Banner "Internet Course Guide," by Richard E. Gordon

Lesson 6: Using Search Sites

If you have a computer with access to the Internet, it's like having in your own home the largest library in the world, and one opened to you twenty-four hours a day. The big challenge though is learning how to find the information you want in this home library.

Typing in search subject.

Search engines are special programs on the Internet that serve like librarians ready to get whatever book or magazine you wish, as long as you write out the correct information to be handed in on request-forms. The challenge is knowing how to complete the request-forms, which in a search engine site often look like this:

Search engine slot.

When it comes time for you to do your search, you have to type into the search box the subject you want information on. Say, for example, you want to find out about sharks. Simply, type in the word sharks and click on the Search button or hit your Enter key for a list of possible sources appearing as hyperlinks.

Search slot for sharks.

Search phrases.

Now if you are looking only for a particular type of sharks, say tiger sharks, for example, you would type in both words putting then in quotation marks. Quotation marks treat the enclosed words as a phrase -- so what you are really doing here is looking for a phrase rather than a single word.

Search slot with "tiger sharks.

The quotation marks tell the search engine to look for all sites having the words tiger and sharks together.

Combining two subjects.

If you want to find Web sites that mention two different words, but the two words do not have to be right next to one another, you use the AND search modifier. Note the capitalization so that the engine does not bring up sites just mentioning the word and.

Two subjects with one a phrase.

And here is how you can combine a search for sites dealing with two subjects, but one of them is a phrase.

Excluding a subject.

Sometimes you are looking for a subject but you want to exclude one aspect of that subject. Say, for example, you want information on private schools only, excluding public schools. Your search entry might be schools NOT public. Here is how you might do a search on skiing while trying to exclude all those sites that mention water skiing.

Search slot showing skiing with water skiing excluded.

Whatever terms you use in your search, you can be sure that you will end up with lots of examples that have no interest to you and often seem totally irrelevant. Searching on the Internet is like throwing in a big net, looking for a specific fish when you figure you are in that fish's territory. Chances are, you'll often pull up many fish that you don't want.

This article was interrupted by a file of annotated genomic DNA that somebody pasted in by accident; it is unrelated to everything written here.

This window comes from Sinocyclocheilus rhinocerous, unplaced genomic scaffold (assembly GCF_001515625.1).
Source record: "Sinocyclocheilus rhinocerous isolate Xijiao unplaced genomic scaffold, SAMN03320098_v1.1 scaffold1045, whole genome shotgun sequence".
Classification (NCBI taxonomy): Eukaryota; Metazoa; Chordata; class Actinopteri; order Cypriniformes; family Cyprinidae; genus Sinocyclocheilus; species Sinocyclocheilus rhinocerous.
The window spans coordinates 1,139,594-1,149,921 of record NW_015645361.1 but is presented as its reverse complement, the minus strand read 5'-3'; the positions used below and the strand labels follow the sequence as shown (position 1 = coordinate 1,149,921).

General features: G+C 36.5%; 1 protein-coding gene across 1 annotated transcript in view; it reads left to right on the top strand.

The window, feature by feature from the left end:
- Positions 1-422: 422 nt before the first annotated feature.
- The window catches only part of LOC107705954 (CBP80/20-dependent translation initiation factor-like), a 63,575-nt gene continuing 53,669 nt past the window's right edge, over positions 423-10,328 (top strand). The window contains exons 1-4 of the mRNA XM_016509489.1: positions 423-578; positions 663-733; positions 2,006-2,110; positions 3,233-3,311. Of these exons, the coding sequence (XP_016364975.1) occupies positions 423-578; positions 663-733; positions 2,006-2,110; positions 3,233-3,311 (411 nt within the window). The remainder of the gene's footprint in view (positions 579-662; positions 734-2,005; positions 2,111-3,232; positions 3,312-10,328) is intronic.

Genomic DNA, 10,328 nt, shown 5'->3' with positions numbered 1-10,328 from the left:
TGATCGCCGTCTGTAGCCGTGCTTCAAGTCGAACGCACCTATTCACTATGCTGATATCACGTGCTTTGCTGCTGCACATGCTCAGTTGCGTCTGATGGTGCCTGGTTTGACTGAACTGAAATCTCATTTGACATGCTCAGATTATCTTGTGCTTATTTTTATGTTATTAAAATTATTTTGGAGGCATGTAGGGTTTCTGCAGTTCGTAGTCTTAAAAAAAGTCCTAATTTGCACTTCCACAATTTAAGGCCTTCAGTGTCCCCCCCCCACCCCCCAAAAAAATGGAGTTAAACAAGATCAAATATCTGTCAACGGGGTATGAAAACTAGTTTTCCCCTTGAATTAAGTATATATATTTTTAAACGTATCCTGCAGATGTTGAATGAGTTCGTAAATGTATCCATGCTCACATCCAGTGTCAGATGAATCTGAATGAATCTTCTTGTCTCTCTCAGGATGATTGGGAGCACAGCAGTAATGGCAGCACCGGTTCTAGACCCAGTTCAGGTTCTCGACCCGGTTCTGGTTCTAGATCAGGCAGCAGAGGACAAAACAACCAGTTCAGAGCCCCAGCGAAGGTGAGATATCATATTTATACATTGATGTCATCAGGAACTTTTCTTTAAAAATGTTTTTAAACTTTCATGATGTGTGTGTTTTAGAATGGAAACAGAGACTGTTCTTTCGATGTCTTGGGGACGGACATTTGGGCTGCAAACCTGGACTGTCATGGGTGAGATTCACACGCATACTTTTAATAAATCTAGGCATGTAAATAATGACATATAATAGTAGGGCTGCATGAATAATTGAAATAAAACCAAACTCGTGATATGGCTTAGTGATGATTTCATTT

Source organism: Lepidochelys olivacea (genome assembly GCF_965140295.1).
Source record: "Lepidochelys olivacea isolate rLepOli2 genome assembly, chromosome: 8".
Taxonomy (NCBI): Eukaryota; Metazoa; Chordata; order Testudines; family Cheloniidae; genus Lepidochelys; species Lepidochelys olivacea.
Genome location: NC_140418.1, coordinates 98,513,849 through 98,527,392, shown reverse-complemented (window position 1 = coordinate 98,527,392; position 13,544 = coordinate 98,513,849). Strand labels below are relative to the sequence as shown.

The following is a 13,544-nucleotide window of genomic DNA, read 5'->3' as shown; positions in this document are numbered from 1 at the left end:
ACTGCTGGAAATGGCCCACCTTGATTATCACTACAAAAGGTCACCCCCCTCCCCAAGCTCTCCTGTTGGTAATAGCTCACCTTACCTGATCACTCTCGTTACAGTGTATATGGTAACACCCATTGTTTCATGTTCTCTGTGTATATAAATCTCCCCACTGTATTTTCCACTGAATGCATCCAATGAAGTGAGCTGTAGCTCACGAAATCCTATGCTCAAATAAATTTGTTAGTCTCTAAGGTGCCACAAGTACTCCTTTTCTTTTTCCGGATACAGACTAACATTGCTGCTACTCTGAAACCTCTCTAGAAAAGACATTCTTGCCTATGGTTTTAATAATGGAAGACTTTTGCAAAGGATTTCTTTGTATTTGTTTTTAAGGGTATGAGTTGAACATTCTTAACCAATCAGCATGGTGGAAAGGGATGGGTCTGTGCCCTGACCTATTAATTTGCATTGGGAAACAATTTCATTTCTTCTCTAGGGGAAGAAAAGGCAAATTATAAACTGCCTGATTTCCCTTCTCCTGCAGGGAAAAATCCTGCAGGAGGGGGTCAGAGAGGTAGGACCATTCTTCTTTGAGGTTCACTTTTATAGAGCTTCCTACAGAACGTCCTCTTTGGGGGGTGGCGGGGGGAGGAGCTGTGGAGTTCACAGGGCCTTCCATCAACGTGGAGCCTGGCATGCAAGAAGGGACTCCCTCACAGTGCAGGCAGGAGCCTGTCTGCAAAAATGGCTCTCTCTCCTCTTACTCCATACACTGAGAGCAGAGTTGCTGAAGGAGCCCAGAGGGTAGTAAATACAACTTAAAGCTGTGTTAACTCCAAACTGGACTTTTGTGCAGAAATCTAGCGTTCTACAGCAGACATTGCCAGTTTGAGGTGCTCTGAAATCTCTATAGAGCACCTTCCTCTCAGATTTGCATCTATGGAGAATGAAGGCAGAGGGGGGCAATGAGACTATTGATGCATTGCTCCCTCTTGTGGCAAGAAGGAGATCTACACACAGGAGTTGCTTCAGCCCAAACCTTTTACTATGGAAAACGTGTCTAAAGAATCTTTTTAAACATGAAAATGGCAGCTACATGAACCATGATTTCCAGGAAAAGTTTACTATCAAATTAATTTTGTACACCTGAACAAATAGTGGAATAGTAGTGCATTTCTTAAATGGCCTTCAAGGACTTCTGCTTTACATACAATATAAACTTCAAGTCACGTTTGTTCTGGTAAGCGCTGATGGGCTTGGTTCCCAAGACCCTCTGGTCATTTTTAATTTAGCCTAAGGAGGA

Use search site help.

Search engines vary in how they want you to type in search terms. But in general, this information works with just about all search engines. For specifics applying to individual search engines, check out the Help that is usually provided on search engines sites. Sometimes Help is provided under the term Advanced Search. So look for both Help and Advanced Search. Frequently, the Advanced Search will give you choices to make your search accurate. See Yahoo, for example, at


Here you will find additional information related to this lesson at these Internet sites. Other sources for all the lessons are found in the Links page.

Search Tools

  1. According to Time Magazine, August 12, 2002, page 66, Alltheweb indexes more pages than any other site and "may have the smartest approach to turning up relevant results."
  2. . Here you type out a question:|pg:1. See Help at You might try asking: How do you use search engines?
  3. Dogpile. My favorite. Sends out several search engines at a time.
  4. Findspot. Makes it easy for you to use several different search engines by giving you the search criteria for each. Help is available on this site at
  5. Go. This search engine actually uses another search engine called Yahoo.
  6. Google See advanced search help at
  7. Google tutorial. For beginners and advanced searchers, learn all about how to do searches using Google -- the number one search engine. This is not a website created by Google, but a Google user who created her own site to help others use Google.
  8. Internet public library gives you easy access to several search engines:
  9. Librarian Index to the Internet:
  10. Lycos See advanced search help at
  11. Mapsonus. Great site if you are searching for driving directions.
  12. Searchenginewatch. Everything you wanted to know about search engines including Web Searching Tips, Search Engine Listings, Reviews and Tests of various search engines.
  13. St. Petersburg Times (Florida). Search for articles in past issues. Note especially help given in using wildcards (asterisks), AND, and phrases.
  14. Yahoo. Narrows search by breaking down topic into subcategories. See help at and advanced search at
  15. The Deep Web is beyond the sites that popular search engines like Yahoo and Google can reach. To access the Deep Web, try specialized search tools.

General Search engine help

  1. Links to all kinds of search engines.
  2. Boolean operators: How to use them in doing searches. From the University at Albany Libraries.
  3. Gordon, Richard. Links to many search engines and help on their use.
  4. Grossan, Bruce. Article offering search tips.
  5. Koch, Susanna and Per. A short and easy search engine tutorial.
  6. Search Engine Watch.
  7. St. Petersburg College in Florida suggests several different kinds of search engines.

Question Bank

Answer the Question Bank questions to make sure you have learned this lesson. Remember that your final exam will be made up of questions selected from this Question Bank.


Be sure to do the Exercises for each lesson.
The next lesson is Lesson 7A.

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Last updated: November 10, 2006